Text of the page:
The issue I have with this study is that who the hell drinks a sugar containing beverage for breakfast? If you are doing that, you have bigger concerns than your morning black coffee. It would have been great to compare the sugar drink with a high protein food choice and reveal the blood glucose response. This would have been minimal despite the coffee and perhaps led to some further insight into the choice of food for breakfast can significantly impact your blood glucose levels. The other interesting aspect about this study is that research completed in 1967 reported a similar effect on glucose levels after black coffee consumption.
I will keep it succinct,
I am including this paper as it was part of the inspiration for the Tinlane system. James Morton and Graeme Close were lecturers of mine in London and their research has been a major influence on my approach to nutrition with clients. In this paper it describes how macronutrients, in particular carbohydrates, can be periodised in a similar fashion to exercise training and that the fuel being consumed should reflect the work that is to be done and also what the intended goal of that session is to achieve.For me, this makes complete sense and really helps me describe to clients what my strategy is with regards to carbohydrates as a fuel source.
What is frustrating in the nutrition world is the notion that only one approach can be utilised when it comes to creating a meaningful change in an individual. This may be the result of research often investigating single nutrition strategies and then those results being misinterpreted or misrepresented to the wider public, especially when a marketing label can be applied.
Something I tend to repeat is that carbohydrates and fat are both worthy fuel sources for the right type of training. Science has shown that depending on intensity, differing fuel substrates will be used. If you manipulate those fuel sources in line with your training then you can achieve many differing goals, whether that be fat loss, peak power output, time to fatigue or gut training.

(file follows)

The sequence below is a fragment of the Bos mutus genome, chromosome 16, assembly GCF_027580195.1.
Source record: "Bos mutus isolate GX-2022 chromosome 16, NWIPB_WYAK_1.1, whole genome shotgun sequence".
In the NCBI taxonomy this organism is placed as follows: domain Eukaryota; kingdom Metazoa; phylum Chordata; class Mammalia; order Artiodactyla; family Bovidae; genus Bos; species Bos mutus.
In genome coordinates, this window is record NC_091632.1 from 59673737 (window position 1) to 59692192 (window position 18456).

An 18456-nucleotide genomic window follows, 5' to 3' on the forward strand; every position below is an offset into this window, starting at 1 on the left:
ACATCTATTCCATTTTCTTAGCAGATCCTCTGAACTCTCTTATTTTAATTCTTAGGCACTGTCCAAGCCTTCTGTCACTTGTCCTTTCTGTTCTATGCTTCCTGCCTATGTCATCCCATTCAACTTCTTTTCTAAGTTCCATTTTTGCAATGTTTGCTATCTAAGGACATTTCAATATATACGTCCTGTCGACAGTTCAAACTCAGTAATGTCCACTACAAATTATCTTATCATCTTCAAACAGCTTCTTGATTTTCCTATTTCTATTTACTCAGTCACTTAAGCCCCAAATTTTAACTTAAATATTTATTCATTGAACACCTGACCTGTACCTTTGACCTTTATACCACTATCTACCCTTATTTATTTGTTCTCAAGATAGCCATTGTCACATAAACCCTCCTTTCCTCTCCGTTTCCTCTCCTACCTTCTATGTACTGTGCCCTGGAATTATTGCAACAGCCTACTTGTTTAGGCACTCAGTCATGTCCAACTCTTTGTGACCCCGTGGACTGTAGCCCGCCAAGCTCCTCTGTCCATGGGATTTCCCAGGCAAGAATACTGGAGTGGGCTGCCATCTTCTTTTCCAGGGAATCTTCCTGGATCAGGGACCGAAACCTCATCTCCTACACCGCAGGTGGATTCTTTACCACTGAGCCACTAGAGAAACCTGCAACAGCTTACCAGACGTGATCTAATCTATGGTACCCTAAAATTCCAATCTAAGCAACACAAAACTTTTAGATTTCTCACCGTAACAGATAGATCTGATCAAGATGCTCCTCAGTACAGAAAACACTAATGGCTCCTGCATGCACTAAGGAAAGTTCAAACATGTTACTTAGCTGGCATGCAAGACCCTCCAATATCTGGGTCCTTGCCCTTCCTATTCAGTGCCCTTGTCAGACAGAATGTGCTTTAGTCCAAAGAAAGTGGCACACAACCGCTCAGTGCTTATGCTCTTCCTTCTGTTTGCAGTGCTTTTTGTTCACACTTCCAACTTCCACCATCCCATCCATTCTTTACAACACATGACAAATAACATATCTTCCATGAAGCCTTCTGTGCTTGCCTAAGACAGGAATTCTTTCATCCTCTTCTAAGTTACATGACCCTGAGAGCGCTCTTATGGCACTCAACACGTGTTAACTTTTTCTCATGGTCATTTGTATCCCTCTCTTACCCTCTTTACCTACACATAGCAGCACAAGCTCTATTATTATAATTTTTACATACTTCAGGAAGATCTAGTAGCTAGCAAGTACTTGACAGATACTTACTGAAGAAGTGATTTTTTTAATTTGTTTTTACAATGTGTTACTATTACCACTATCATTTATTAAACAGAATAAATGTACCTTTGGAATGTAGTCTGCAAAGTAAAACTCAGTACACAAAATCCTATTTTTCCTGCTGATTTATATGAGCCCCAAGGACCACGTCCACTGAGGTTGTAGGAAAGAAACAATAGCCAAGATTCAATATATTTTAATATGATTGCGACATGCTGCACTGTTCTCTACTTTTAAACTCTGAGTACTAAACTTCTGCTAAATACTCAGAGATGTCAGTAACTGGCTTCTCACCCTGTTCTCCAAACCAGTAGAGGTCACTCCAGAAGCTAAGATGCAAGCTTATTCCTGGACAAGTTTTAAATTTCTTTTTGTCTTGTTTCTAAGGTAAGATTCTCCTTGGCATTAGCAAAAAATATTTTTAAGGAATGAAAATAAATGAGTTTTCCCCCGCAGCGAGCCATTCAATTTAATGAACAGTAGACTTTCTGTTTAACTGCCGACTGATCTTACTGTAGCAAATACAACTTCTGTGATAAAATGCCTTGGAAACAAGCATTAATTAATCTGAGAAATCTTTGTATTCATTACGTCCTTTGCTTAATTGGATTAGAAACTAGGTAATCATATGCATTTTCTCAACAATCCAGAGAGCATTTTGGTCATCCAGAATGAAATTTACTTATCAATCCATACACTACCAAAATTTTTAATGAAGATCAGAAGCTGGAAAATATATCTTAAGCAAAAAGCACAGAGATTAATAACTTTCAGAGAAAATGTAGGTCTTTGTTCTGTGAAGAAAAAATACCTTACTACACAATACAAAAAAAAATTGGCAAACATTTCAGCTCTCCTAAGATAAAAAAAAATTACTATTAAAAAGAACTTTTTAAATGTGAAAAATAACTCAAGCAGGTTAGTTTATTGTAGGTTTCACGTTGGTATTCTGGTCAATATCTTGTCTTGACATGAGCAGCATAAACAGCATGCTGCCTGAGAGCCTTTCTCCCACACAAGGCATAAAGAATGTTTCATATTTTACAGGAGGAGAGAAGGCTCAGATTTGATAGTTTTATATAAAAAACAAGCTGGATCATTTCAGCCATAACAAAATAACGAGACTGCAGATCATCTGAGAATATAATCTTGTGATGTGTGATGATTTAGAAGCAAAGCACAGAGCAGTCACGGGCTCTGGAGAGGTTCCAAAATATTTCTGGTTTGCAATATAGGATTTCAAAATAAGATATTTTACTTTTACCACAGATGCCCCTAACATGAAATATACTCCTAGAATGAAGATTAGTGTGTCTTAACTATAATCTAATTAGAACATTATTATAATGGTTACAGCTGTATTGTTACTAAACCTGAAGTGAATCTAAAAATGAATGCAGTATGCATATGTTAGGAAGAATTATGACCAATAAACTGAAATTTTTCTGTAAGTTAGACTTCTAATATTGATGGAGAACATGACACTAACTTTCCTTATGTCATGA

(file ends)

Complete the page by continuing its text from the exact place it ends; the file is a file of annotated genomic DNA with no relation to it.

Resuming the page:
With some careful thought, a rewarding athlete-coach relationship can be yours.
by Jordan Blanco of Avid Endurance
You may be considering getting yourself a triathlon coach. But how exactly does a person go about choosing the right coach? We caught up with three triathlon coaches for their advice on finding your perfect match for the new year.
Define your goals: as with any decision, selecting the right coach starts with a review of your needs and goals. Work through the below checklist of things for you to consider before talking to coaches.
A. Level of experience. Are you a beginner lining up for your first IRONMAN race with the single goal of completing it within the time limit? Or do you have several seasons of racing under your belt and you’re now looking to take your abilities to the next level?
AJ Johnson is a USAT Level I coach with D3 Multisport. "If you are looking to be on the top step of the podium you want a coach that has previously coached athletes to that level," he says. "Conversely, beginner athletes would be best served by hiring a coach that specializes in first-time athletes."
Being very clear about your goals and needs will help you better evaluate the variety of coaches and coaching plans available.